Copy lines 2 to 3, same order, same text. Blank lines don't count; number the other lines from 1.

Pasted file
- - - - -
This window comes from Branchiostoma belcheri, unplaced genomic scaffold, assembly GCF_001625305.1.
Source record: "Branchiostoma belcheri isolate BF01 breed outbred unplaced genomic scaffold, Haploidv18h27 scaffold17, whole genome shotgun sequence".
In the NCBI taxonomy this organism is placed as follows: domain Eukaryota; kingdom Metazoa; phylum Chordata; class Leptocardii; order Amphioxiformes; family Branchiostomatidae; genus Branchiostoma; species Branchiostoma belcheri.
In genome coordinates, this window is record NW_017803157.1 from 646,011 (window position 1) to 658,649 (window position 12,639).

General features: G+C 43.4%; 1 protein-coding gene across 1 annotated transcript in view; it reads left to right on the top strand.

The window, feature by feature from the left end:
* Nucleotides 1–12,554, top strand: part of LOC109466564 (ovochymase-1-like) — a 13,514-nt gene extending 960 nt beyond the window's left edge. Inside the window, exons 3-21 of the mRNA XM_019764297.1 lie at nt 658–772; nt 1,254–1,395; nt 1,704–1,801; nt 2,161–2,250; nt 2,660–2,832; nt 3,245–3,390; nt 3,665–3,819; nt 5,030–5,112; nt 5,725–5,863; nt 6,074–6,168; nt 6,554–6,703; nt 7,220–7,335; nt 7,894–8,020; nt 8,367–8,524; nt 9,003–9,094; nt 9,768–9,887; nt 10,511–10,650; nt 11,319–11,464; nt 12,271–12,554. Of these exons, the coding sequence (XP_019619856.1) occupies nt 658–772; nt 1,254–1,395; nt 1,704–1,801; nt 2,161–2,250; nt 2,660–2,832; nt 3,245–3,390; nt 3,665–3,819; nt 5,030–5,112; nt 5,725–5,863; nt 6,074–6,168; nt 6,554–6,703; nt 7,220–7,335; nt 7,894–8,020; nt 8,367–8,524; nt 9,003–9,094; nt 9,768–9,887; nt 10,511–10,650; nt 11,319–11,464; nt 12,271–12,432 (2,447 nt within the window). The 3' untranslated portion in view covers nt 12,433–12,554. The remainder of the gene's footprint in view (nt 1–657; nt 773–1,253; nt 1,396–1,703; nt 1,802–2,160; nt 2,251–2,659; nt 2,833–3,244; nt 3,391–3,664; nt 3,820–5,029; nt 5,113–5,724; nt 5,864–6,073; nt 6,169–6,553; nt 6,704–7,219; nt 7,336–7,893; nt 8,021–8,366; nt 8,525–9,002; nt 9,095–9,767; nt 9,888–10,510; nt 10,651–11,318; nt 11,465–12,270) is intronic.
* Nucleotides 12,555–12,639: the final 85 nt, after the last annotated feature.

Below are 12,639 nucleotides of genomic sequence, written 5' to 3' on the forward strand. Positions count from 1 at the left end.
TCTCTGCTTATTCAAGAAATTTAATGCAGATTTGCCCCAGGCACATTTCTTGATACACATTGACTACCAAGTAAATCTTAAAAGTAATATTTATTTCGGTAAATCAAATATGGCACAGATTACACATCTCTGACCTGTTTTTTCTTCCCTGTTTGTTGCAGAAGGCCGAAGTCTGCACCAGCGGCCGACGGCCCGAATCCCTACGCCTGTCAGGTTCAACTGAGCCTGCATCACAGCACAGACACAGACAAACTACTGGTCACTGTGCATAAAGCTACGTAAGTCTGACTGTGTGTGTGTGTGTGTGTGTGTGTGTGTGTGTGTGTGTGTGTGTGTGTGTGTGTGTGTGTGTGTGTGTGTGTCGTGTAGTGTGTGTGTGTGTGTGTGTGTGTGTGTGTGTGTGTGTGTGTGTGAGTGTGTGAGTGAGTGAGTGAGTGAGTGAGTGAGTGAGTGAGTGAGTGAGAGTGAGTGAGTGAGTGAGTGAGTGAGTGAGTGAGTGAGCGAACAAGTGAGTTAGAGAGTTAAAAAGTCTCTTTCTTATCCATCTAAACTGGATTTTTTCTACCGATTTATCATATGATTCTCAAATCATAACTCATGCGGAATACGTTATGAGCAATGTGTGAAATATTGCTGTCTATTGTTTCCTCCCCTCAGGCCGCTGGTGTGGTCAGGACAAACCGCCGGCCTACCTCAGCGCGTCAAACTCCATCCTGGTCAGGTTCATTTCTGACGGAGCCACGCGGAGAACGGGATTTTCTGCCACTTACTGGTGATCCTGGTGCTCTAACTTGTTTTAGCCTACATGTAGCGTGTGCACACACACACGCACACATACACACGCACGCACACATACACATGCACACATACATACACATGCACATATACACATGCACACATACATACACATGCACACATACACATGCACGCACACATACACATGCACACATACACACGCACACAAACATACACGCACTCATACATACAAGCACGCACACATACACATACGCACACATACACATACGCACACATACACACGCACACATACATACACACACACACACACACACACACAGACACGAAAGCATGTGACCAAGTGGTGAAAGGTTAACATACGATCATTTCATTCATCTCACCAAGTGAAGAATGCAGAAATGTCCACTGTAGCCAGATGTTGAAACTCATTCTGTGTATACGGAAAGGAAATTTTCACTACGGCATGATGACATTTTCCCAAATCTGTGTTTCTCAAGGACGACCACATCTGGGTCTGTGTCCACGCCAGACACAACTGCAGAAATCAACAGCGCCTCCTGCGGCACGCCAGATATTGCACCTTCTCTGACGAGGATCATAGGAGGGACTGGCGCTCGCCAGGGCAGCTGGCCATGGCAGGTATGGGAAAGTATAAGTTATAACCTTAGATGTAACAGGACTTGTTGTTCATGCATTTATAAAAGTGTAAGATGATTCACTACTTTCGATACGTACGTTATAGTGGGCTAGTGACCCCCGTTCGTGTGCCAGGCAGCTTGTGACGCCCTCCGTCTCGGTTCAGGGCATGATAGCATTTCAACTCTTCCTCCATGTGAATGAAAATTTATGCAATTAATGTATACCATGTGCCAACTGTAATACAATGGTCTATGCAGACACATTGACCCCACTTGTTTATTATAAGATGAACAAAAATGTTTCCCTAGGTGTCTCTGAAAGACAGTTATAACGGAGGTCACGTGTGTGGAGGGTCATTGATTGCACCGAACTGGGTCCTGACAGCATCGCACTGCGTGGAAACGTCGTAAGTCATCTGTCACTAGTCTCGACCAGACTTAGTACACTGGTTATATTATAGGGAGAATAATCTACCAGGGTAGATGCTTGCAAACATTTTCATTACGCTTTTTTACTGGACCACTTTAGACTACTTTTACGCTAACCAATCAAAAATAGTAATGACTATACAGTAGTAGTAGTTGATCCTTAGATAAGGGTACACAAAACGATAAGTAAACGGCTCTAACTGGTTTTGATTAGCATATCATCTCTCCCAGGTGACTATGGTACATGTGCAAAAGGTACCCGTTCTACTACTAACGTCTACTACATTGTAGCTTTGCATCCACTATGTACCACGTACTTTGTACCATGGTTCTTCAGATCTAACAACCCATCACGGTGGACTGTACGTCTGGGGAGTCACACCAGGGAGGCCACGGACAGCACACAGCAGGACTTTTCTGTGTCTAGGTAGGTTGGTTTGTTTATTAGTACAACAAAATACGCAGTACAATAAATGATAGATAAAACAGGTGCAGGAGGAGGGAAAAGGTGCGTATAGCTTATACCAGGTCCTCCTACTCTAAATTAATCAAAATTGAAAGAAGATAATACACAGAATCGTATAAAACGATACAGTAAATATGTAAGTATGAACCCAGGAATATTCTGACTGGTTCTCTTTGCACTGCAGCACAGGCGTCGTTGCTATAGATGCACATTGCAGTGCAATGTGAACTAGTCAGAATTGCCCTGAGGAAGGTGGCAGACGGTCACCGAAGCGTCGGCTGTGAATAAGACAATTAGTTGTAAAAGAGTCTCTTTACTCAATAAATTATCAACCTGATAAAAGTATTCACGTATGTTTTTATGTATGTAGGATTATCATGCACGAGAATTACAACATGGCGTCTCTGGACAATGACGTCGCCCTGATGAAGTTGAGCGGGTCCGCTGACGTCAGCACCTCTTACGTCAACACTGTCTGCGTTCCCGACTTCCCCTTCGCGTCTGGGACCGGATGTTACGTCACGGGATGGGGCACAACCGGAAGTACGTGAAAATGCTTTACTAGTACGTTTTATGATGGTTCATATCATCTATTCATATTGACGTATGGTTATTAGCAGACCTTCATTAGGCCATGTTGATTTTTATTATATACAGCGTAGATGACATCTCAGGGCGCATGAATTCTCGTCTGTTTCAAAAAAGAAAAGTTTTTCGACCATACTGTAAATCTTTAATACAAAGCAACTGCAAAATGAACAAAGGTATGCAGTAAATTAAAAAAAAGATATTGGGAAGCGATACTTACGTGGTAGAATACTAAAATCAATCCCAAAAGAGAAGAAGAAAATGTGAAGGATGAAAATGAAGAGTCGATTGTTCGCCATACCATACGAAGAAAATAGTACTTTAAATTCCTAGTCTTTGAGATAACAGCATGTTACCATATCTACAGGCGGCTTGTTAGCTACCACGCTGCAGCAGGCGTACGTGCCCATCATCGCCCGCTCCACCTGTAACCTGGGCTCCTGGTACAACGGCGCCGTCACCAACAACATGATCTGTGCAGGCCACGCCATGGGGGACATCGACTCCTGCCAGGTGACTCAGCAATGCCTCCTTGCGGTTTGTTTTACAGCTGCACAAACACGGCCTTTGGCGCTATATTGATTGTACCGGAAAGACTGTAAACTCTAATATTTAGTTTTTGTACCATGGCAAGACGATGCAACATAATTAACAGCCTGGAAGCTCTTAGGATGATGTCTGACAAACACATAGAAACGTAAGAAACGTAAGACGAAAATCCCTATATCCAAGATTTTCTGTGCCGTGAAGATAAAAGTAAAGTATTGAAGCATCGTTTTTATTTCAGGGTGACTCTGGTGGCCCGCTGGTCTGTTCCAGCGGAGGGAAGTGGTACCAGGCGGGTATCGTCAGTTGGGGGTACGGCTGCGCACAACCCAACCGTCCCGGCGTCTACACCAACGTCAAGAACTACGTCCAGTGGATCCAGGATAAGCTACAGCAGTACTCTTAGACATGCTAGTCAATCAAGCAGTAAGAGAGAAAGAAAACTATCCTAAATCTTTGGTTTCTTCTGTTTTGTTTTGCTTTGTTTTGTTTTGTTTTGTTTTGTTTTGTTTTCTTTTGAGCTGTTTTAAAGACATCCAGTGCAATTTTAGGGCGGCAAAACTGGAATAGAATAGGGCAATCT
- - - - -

Source record: "Branchiostoma belcheri isolate BF01 breed outbred unplaced genomic scaffold, Haploidv18h27 scaffold17, whole genome shotgun sequence".
In the NCBI taxonomy this organism is placed as follows: domain Eukaryota; kingdom Metazoa; phylum Chordata; class Leptocardii; order Amphioxiformes; family Branchiostomatidae; genus Branchiostoma; species Branchiostoma belcheri.